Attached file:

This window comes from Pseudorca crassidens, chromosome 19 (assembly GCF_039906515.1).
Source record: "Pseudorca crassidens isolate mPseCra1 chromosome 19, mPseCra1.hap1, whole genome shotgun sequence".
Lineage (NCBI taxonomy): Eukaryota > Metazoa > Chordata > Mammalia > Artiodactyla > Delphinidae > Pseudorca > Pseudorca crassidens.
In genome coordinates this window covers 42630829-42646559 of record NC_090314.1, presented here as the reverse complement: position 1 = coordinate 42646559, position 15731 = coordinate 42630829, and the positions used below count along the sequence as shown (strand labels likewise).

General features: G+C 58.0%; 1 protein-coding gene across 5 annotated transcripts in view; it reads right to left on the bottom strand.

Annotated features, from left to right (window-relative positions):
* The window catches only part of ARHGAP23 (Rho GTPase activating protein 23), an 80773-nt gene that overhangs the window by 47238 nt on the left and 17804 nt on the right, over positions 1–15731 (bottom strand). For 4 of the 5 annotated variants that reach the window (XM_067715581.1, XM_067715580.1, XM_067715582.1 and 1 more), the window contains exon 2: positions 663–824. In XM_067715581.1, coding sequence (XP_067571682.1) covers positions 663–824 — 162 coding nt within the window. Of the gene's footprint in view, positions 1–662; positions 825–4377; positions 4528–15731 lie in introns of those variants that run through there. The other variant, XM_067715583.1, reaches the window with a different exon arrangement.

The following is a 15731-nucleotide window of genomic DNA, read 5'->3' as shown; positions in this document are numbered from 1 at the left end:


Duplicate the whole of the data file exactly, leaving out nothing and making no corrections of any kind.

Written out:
This window comes from Pseudorca crassidens, chromosome 19 (assembly GCF_039906515.1).
Source record: "Pseudorca crassidens isolate mPseCra1 chromosome 19, mPseCra1.hap1, whole genome shotgun sequence".
Lineage (NCBI taxonomy): Eukaryota > Metazoa > Chordata > Mammalia > Artiodactyla > Delphinidae > Pseudorca > Pseudorca crassidens.
In genome coordinates this window covers 42630829-42646559 of record NC_090314.1, presented here as the reverse complement: position 1 = coordinate 42646559, position 15731 = coordinate 42630829, and the positions used below count along the sequence as shown (strand labels likewise).

General features: G+C 58.0%; 1 protein-coding gene across 5 annotated transcripts in view; it reads right to left on the bottom strand.

Annotated features, from left to right (window-relative positions):
* The window catches only part of ARHGAP23 (Rho GTPase activating protein 23), an 80773-nt gene that overhangs the window by 47238 nt on the left and 17804 nt on the right, over positions 1–15731 (bottom strand). For 4 of the 5 annotated variants that reach the window (XM_067715581.1, XM_067715580.1, XM_067715582.1 and 1 more), the window contains exon 2: positions 663–824. In XM_067715581.1, coding sequence (XP_067571682.1) covers positions 663–824 — 162 coding nt within the window. Of the gene's footprint in view, positions 1–662; positions 825–4377; positions 4528–15731 lie in introns of those variants that run through there. The other variant, XM_067715583.1, reaches the window with a different exon arrangement.

The following is a 15731-nucleotide window of genomic DNA, read 5'->3' as shown; positions in this document are numbered from 1 at the left end: